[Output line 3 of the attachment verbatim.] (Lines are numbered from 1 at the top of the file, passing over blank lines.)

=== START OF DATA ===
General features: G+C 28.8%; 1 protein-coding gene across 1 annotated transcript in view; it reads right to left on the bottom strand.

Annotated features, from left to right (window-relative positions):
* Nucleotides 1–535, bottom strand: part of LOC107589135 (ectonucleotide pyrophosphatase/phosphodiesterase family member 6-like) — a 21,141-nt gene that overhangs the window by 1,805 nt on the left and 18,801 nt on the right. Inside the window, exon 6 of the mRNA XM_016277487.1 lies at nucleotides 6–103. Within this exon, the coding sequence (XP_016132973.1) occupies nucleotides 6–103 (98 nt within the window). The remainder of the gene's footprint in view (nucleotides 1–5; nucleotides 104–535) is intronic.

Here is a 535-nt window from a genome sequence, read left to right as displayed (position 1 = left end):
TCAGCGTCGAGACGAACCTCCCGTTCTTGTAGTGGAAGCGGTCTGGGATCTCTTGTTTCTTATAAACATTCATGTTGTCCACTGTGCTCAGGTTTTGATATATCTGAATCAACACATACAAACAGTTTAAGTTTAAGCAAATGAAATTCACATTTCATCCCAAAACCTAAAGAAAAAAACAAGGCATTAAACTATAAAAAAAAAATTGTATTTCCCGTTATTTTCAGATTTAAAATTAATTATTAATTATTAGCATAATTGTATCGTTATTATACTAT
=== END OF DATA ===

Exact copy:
* Nucleotides 1–535, bottom strand: part of LOC107589135 (ectonucleotide pyrophosphatase/phosphodiesterase family member 6-like) — a 21,141-nt gene that overhangs the window by 1,805 nt on the left and 18,801 nt on the right. Inside the window, exon 6 of the mRNA XM_016277487.1 lies at nucleotides 6–103. Within this exon, the coding sequence (XP_016132973.1) occupies nucleotides 6–103 (98 nt within the window). The remainder of the gene's footprint in view (nucleotides 1–5; nucleotides 104–535) is intronic.